Swansea City 4 Reading 2: The Swans fly out of the Football League
There were two themes prevalent in Swansea City’s play-off semi-final success over Nottingham Forest. Firstly, that Swansea are an excellent side and play some truly admirable football – essentially, that they deserved to win the tie. Secondly, that the margin of their victory was still narrow despite the two-goal advantage at the final whistle after their opponents hit the post when seeking a second half equaliser. At Wembley, these themes were repeated as the Swans triumphed over Reading.
Englishman Scott Sinclair struck a hat-trick for the Welsh side, two of which came from the penalty spot, while Scotsman Stephen Dobbie netted the Swans’ vital third to help secure his second successive promotion to the Premier League via the play-offs. Reading, three goals down at the interval, rallied impressively in the second half with goals from Noel Hunt and captain Matthew Mills but were unable to force an equaliser. The experienced Andy Griffin conceded a late penalty to finally sink the Royals when Sinclair struck for the matchball.
All the talk before the game seemed to be about Swansea’s possession football, perhaps heightened by Barcelona’s masterclass on the same pitch less than 48 hours before kickoff. The comparison between the two teams is beginning to wear thin with some people and understandably so, but the first half bore a resemblance to the Champions League final as Reading pressed to good effect early on. Gradually, however, Swansea asserted their influence and took the lead when Joe Allen made a probing run through midfield which eventually led to Zurab Khizanishvili tangling with Nathan Dyer in the area. Sinclair coolly dispatched his 25th goal of a magnificent season.
At this point, Reading needed to keep their heads after some strong tackles early on which showed their determination to make an impression on the occasion. McDermott’s side needed to show they had not been affected by conceding the opener on such a big stage. Instead, Swansea once more exposed a nervous Royals defence and it was Sinclair again who got on the scoresheet. Dobbie found himself in a surprisingly large amount of space in behind Ian Harte and his low centre was touched home at the far post by the former Chelsea winger despite Federici’s touch on the ball.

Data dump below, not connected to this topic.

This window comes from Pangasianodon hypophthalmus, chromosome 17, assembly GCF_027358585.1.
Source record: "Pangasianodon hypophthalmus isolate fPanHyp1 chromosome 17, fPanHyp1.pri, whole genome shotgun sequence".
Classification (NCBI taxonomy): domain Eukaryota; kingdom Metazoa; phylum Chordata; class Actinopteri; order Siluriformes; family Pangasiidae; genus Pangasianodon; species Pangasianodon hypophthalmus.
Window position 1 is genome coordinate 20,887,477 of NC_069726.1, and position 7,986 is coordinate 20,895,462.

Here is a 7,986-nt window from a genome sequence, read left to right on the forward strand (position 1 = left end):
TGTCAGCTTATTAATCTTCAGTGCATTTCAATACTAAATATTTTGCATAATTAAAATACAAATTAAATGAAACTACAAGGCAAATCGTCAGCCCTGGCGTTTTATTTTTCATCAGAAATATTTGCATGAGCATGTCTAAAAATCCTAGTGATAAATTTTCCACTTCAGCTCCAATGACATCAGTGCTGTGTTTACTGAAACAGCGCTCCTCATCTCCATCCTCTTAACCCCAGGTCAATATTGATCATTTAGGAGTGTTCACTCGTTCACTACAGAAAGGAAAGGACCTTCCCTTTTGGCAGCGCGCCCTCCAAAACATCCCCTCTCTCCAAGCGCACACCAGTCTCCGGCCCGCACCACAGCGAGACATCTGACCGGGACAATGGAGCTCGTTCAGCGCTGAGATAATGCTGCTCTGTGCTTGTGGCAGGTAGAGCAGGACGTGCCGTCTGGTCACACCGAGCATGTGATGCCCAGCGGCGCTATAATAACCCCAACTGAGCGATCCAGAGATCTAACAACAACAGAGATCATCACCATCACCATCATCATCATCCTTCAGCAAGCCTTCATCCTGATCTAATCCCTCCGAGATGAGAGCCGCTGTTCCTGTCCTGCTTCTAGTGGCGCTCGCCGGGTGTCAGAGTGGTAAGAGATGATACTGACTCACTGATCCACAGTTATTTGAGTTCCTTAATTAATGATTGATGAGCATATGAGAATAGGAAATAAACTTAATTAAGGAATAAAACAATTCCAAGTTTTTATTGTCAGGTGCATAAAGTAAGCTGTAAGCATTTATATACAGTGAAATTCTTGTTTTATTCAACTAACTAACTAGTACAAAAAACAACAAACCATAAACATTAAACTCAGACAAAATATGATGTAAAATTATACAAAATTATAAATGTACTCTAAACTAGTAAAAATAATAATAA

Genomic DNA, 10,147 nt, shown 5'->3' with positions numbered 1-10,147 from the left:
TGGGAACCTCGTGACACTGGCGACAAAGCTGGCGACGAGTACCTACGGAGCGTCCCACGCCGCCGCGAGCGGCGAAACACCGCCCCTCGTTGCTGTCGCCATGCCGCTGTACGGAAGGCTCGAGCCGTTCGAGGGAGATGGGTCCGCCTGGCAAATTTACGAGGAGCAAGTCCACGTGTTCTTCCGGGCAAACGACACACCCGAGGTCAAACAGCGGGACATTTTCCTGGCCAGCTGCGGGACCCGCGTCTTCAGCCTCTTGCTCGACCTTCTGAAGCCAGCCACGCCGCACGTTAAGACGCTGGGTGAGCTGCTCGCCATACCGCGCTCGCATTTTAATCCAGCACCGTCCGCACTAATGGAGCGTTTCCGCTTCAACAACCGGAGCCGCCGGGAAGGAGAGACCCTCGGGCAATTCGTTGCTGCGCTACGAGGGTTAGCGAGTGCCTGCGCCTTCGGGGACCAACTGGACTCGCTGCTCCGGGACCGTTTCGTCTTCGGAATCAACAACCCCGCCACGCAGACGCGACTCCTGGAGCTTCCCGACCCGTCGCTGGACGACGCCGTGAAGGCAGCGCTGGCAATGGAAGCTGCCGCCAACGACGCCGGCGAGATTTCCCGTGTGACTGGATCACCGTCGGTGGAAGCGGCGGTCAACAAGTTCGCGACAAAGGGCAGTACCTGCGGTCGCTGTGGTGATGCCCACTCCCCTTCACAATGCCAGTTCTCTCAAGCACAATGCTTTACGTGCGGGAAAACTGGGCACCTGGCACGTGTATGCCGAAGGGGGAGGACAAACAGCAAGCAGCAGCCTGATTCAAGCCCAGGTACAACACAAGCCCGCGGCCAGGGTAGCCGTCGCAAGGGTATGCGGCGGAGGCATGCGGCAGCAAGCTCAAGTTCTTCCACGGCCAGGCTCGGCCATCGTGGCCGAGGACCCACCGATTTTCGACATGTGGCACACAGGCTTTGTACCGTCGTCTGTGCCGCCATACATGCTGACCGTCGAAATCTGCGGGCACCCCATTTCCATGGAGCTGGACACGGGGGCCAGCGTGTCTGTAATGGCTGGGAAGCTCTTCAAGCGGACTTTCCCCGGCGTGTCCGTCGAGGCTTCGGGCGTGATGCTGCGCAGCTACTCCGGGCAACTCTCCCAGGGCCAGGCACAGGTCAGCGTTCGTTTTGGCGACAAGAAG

The third goal took longer to arrive, Khizanishvili stabbing a cross away from goal but straight into the path of the unmarked Dobbie. The former Blackpool loanee found the net with a neat finish on the half-volley with six minutes to go in a frantic first half. Before Phil Dowd could sound his whistle, Reading had the perfect opportunity to get back into the game only for their top scorer Shane Long to inexplicably mistime his swing at the ball three yards from an open goal.
If Long’s miss looked to have summarised Reading’s first half, it was soon forgotten as the Royals came storming back at the start of the second. A succession of corners brought two goals – one glanced home at the near post by Hunt before Mills rose high to power home a second. Reading were close to a third as well, Jem Karacan’s deflected effort striking the post before a follow-up was blocked superbly by Swans captain Garry Monk. Again, like in their tumultuous semi-final second leg victory over Nottingham Forest, Swansea’s class had been forced to rely upon a touch of fortune to prevail.
Nevertheless, there is a resilience to this team which is rarely found in others held up as examples of the beautiful game outside of the elite. Swansea join that elite because of their defence as much as their attack, with Dorus De Vries and Ashley Williams among those responsible for important clearances as Reading pressed for a leveller. And with the game perfectly poised for late drama, Griffin’s brainless tackle on Fabio Borini, a livewire for long periods up front for Swansea, finished the Reading challenge.
So we lose Swansea City from The Seventy Two. For how long remains to be seen, but their absence from the Championship removes one of the great stories of the Football League. Eight years ago, they nearly fell out of the fourth tier. They saved themselves with a 4-2 win involving a hat-trick comprising two penalties. This tale was repeated after the game by the current manager Brendan Rodgers, the man who has finally overseen Swansea’s return to the top flight after 28 years, and the Swans will be reacquainted with their former boss Roberto Martinez who played a huge part in their rise up the leagues before departing to Wigan Athletic.
It was a fitting end to a fascinating season in the Football League. A team that play good football and which finished third in the Championship table providing a thoroughly entertaining close to the campaign, with no little help from the form side of the division. Reading can threaten at the right end of the table again, particularly if they can cling onto their key players. For Swansea, the Premier plan starts here.